Wildfire in Okanagan Valley nearly triples in size to 6 sq. km, expected to keep growing
Residents in evacuation alert zone have suitcases packed, ready to go
A wildfire in British Columbia's Okanagan Valley that has residents under an evacuation alert and dealing with air quality warnings is showing no signs of letting up.
The Eagle Bluff wildfire, located between Okanagan Falls and Oliver, has grown to an estimated six square kilometres as of Tuesday night, according to the B.C. Wildfire Service. That's nearly triple the size compared to Monday afternoon, when it was estimated at 2.25 square kilometres.
"It's burning in some pretty steep slopes and rocky terrain, so that's definitely a bit of a challenge [to access]," said Nicole Bonnett, fire information officer for the Kamloops Fire Centre.
"The heat is also a big factor."
With temperatures reaching more than 30 C in some areas, the fuel on the ground is dry and easily ignites.
Environment Canada issued a special weather statement for the Okanagan with the hot spell expected to last until Thursday.
The fire is anticipated to continue to grow as the fire moves upslope away from communities. Growth will bring the fire into more workable & safe terrain for resources on site. <a href="https://twitter.com/hashtag/BCWildfire?src=hash&ref_src=twsrc%5Etfw">#BCWildfire</a> <a href="https://twitter.com/hashtag/EagleBluff?src=hash&ref_src=twsrc%5Etfw">#EagleBluff</a> More information here: <a href="https://t.co/lcp78UXToS">https://t.co/lcp78UXToS</a> (2/2)—@BCGovFireInfo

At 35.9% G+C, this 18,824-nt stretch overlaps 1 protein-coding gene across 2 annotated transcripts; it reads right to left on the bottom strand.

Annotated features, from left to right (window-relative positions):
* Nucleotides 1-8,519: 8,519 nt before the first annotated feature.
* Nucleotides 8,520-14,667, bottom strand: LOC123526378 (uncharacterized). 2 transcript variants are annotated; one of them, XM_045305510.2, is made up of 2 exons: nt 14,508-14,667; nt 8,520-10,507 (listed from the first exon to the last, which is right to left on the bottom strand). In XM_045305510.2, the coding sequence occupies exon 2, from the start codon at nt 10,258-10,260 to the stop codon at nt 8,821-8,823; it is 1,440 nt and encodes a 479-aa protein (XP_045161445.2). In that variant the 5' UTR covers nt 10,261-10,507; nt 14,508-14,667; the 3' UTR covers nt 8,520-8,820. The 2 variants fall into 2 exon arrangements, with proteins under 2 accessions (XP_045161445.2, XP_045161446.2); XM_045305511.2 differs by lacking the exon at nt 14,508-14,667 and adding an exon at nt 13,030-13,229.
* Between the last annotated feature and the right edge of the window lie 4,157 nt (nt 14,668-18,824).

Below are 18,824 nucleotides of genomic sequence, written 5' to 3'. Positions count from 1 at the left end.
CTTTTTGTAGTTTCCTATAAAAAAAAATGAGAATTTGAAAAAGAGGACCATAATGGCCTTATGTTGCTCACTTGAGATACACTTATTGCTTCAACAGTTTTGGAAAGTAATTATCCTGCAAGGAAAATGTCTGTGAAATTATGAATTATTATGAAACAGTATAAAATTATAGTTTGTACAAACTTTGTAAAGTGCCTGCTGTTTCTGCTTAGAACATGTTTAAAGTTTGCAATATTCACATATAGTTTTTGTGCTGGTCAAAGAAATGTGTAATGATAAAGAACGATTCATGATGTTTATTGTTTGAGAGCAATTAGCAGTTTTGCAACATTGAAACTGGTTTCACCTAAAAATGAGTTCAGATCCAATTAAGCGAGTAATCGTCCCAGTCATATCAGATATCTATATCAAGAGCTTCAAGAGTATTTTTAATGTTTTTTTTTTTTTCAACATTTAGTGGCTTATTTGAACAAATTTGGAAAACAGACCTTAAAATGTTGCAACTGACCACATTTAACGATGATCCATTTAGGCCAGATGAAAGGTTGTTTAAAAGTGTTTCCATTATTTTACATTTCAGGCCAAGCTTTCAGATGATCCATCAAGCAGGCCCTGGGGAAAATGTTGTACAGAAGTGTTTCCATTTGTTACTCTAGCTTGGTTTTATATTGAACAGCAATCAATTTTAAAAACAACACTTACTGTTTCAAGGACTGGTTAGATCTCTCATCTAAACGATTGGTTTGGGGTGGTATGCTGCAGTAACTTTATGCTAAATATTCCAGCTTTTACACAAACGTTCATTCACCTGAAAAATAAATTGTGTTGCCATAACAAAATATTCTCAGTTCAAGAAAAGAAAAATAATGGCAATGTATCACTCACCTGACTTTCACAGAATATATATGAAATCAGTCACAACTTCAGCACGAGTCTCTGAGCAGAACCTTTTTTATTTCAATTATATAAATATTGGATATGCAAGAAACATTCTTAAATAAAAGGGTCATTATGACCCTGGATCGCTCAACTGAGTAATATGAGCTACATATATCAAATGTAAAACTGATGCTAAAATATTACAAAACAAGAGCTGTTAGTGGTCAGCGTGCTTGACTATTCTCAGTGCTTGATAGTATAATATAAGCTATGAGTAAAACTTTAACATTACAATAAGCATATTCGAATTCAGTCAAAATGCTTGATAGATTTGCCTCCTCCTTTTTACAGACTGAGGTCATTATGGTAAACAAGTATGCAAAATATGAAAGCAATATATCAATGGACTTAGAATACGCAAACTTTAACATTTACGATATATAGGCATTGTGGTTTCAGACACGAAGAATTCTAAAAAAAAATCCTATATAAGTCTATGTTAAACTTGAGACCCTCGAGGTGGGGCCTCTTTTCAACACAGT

The heat also poses a health risk to firefighting crew, who face exhaustion and dehydration, Bonnett said.
"Hotter temperatures are always less favourable when you're fighting fires," she said.
About 80 firefighting crews were on the ground on Tuesday, supported by helicopters and aircraft and operational staff.
The sound of aircraft passing overhead nearly drowned out Bonnet's words as she spoke, with the smoke visible behind her.
Additional resources due to 'quiet' fire season
The fire was first reported late Sunday night and, since then, crews have been on scene responding continuously.
"We've had 24-hour response on this fire since it was reported," Bonnett said.
"It is a little bit of a quiet fire season so far so we do have additional resources available."
The fire is expected to continue growing over the next few days as it moves up the slope and away from communities, according to the B.C. Wildfire Service.
Pearl De Perez, who lives in the evacuation alert zone at Gallagher Lake Village Park, has been watching the flames and firefighting efforts intently.
"We have one suitcase packed with our things in there and personal belongings like passports," she said.
"Within ten minutes probably, we'd be able to be out of here."
De Perez described the community as calm, waiting to see what happens.
"It seems like [fire crews] are doing all they can to keep the fire down," De Perez said.
More than 200 properties are on evacuation alert and Environment Canada has issued a special air quality statement aimed at areas including Penticton, Summerland, Naramata, Keremeos, Oliver and Osoyoos.
With files from Dominika Lirette